Andrzej: I’m really looking forward to visiting Prague Pride in August 2020 as we started cooperating as a Visegrád group [referring to the cultural and political alliance of Czechia, Hungary, Poland and Slovakia]. We are similar cities and countries in the middle of Europe, having similar struggles and challenges, so I hope it’ll be a great experience for me.

I’m also hoping to visit Białystok for a second time. Last year during Pride I felt it was one of the most dangerous experiences in my life with attacks, firecrackers, glass bottles flying over the crowd, but I was also very proud that I had enough courage to go there, get into the crowd and march. I hope this year I’ll have a chance to take part in Pride in Białystok, but with much less fear about my life.

Julia: It’s actually a funny question because I’m not used to visiting Prides at all. I’m usually working at them. I’m looking forward to marches in Koszalin – my hometown – and Trójmiasto because I’m going to be an MC/commentator at them. I’m looking forward for marches in Ukraine as we planning solidarity actions in Poland.

I’m of course looking forward to my own Warsaw Pride because it’s the biggest pro-equality event in our country and many people are waiting whole year just for this one day when they can be whoever they want and feel safe on our streets while holding their beloved’s hands.

We will see if I’m going to be able to visit any Pride outside my country.

Finally, what’s your most cherished memory of a Pride?

Julia: I actually have two favourite memories – one from Poland and from Norway.

When I became President of Warsaw Pride I was only 22, we were the youngest team in Europe if not whole world that was making an event in a capital city. Before that, when I was a volunteer I was responsible for the security of our march. We were invited for the international schooling program to Oslo (which was awesome, thank you, Oslo Pride!) and as the march started we were watching different groups that were going in the parade. I was just looking around asking where the police are, and why is no one protecting the march? I saw them few minutes after – they were walking but as a group within the march and it was just so shocking. A huge Pride walked in the middle of the city and there was no need to protect it. In Poland we still have marches that have more police officers than attendees because it’s so dangerous to walk.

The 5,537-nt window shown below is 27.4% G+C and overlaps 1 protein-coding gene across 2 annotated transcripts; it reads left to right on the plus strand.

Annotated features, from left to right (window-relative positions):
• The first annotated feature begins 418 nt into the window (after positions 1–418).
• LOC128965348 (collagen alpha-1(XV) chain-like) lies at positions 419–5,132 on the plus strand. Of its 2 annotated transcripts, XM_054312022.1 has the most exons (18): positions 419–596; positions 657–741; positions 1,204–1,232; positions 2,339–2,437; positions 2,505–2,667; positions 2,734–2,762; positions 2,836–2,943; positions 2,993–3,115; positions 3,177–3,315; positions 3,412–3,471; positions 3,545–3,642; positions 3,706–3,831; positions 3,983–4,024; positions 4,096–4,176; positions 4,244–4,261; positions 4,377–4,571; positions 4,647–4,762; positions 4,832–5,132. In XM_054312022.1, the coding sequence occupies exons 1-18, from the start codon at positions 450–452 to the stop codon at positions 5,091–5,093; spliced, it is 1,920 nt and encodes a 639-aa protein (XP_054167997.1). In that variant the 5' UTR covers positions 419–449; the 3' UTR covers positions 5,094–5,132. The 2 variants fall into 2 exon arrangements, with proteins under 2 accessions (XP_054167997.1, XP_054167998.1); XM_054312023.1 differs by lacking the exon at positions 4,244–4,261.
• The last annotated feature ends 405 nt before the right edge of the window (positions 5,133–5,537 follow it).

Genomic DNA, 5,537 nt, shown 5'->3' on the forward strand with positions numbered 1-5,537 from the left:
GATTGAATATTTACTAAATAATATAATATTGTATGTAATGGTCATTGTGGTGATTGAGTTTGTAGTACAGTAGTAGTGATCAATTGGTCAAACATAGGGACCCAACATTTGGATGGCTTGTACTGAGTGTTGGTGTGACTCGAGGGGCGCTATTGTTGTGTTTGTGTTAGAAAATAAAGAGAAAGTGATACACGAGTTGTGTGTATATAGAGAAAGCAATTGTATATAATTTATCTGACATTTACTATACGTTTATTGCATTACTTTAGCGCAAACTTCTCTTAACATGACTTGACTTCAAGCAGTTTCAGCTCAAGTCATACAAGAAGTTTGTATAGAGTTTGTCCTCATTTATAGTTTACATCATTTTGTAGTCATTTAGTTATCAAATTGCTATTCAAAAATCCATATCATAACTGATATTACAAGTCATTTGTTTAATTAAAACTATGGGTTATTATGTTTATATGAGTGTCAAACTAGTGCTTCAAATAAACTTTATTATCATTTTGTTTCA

My second memory: It was my second Equality Parade as President. I had a broken leg so I couldn’t walk and my straight friends came to help me with moving around and ride the cart that I was sitting on.  Two girls approach me. They were 14 I believe, maybe 15, and they were so happy giggling with their cheeks blushed.  They approached me and they say “we wanted to thank you, because for the first time I could hold my girlfriend’s hand on the street without the fear.” It made a great impact on future work.

Andrzej: Last year I took part in a small Pride – around 1,000-2,000 people – in Olsztyn. It’s a small city in northern Poland. It was my first Pride I finished on the beach next to a beautiful lake. I felt a great atmosphere of this city and consider it as an amazing memory.

I also remember taking part in Oslo Pride in 2018. It was my first Pride outside of Poland and I’ve never seen such a proud city before. Everything was rainbow, people were smiling, watching march from the streets and their windows and I feel like in paradise.

Images: European Pride Organisers Association / Antonio Debska / Julia Maciocha

Find out more about Warsaw Pride on their website, and on Instagram you can follow Julia and Andrzej.